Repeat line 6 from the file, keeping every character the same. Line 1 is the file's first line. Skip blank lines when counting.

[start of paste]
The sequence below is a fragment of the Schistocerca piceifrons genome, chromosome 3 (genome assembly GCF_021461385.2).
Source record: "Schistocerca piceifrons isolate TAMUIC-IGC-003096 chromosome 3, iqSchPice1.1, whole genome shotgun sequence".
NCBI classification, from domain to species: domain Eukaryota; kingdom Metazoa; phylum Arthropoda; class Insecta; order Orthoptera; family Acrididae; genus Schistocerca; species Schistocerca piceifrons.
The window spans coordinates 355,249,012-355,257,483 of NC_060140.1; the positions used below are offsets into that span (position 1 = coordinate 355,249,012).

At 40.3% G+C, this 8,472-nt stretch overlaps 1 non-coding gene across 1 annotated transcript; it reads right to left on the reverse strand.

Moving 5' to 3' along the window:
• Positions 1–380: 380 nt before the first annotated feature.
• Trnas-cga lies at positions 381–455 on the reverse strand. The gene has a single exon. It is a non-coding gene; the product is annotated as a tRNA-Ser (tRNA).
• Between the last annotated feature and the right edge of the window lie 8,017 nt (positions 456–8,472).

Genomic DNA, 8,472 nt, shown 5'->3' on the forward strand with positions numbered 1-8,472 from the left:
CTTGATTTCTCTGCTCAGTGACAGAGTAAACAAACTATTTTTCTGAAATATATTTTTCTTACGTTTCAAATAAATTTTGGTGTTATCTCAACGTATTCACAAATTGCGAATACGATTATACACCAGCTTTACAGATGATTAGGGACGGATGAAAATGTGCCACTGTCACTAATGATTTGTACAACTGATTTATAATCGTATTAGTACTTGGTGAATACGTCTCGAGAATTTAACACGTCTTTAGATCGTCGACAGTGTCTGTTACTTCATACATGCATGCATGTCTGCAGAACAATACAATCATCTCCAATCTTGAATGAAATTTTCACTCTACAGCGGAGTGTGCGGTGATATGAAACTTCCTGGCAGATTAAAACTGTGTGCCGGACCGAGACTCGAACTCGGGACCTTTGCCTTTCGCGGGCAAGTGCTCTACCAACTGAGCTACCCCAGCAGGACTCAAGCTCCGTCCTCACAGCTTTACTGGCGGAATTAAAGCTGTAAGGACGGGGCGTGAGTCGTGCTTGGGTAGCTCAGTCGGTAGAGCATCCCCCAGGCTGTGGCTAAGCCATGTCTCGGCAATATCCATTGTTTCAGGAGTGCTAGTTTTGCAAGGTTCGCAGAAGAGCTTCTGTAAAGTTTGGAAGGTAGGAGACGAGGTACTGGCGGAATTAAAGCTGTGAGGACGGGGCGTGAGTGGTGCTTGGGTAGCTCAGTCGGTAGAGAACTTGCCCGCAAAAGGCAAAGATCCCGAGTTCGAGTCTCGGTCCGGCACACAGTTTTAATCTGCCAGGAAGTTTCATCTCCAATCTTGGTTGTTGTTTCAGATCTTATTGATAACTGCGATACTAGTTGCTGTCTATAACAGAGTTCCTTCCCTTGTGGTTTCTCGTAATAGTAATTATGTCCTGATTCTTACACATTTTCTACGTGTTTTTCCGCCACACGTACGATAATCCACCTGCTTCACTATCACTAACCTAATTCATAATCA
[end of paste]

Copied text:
Moving 5' to 3' along the window: